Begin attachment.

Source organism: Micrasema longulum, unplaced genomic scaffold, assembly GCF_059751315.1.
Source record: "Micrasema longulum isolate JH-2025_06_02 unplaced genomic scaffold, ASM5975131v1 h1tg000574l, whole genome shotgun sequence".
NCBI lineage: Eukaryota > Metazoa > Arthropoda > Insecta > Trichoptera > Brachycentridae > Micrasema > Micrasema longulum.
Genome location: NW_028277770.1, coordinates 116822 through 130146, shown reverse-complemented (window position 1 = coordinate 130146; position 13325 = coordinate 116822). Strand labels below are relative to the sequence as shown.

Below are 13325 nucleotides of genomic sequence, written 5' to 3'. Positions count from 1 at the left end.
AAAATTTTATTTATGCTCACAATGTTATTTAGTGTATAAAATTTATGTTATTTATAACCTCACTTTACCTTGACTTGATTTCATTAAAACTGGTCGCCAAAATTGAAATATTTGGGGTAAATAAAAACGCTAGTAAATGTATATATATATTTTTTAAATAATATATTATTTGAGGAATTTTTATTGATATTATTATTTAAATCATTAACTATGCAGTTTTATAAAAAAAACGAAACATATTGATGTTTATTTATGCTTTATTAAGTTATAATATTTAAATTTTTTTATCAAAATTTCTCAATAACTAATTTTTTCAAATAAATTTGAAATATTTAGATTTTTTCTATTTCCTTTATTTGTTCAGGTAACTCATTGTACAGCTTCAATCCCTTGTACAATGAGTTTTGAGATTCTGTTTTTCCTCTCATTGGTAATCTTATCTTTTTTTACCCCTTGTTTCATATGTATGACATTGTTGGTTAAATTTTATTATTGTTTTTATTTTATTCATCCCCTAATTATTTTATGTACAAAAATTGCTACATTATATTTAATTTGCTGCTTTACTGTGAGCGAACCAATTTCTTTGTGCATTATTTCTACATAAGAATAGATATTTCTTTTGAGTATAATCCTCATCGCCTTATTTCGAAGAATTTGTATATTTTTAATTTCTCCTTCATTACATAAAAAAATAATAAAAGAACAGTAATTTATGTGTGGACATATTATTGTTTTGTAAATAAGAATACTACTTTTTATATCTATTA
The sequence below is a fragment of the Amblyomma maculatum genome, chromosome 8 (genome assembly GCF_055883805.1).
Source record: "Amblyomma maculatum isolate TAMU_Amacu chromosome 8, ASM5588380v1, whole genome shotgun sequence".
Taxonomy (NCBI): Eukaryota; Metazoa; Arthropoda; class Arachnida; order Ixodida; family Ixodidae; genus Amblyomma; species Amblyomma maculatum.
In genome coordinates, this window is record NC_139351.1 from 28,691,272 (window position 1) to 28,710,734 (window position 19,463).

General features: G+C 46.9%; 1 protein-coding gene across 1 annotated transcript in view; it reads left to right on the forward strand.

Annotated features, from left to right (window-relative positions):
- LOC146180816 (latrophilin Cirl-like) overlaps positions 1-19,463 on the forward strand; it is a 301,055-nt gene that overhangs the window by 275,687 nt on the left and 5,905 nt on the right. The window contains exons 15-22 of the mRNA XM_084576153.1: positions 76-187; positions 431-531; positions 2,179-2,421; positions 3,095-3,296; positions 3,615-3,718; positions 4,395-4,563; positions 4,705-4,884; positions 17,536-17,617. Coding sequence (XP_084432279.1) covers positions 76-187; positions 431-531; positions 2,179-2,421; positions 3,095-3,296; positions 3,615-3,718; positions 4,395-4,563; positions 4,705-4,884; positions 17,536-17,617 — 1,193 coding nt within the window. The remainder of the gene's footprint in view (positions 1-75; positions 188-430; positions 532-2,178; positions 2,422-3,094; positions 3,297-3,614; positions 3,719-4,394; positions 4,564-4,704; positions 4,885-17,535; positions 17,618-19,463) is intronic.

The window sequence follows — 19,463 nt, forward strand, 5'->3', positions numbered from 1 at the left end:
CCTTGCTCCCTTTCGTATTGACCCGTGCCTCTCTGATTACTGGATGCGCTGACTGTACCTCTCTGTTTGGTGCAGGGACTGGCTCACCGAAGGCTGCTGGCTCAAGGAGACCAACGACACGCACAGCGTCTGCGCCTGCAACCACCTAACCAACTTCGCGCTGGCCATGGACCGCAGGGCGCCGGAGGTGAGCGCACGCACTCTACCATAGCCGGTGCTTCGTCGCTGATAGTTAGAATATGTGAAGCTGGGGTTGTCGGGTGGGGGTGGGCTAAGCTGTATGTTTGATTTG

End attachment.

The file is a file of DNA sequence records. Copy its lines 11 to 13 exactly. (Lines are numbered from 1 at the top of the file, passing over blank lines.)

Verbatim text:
General features: G+C 46.9%; 1 protein-coding gene across 1 annotated transcript in view; it reads left to right on the forward strand.

Annotated features, from left to right (window-relative positions):
- LOC146180816 (latrophilin Cirl-like) overlaps positions 1-19,463 on the forward strand; it is a 301,055-nt gene that overhangs the window by 275,687 nt on the left and 5,905 nt on the right. The window contains exons 15-22 of the mRNA XM_084576153.1: positions 76-187; positions 431-531; positions 2,179-2,421; positions 3,095-3,296; positions 3,615-3,718; positions 4,395-4,563; positions 4,705-4,884; positions 17,536-17,617. Coding sequence (XP_084432279.1) covers positions 76-187; positions 431-531; positions 2,179-2,421; positions 3,095-3,296; positions 3,615-3,718; positions 4,395-4,563; positions 4,705-4,884; positions 17,536-17,617 — 1,193 coding nt within the window. The remainder of the gene's footprint in view (positions 1-75; positions 188-430; positions 532-2,178; positions 2,422-3,094; positions 3,297-3,614; positions 3,719-4,394; positions 4,564-4,704; positions 4,885-17,535; positions 17,618-19,463) is intronic.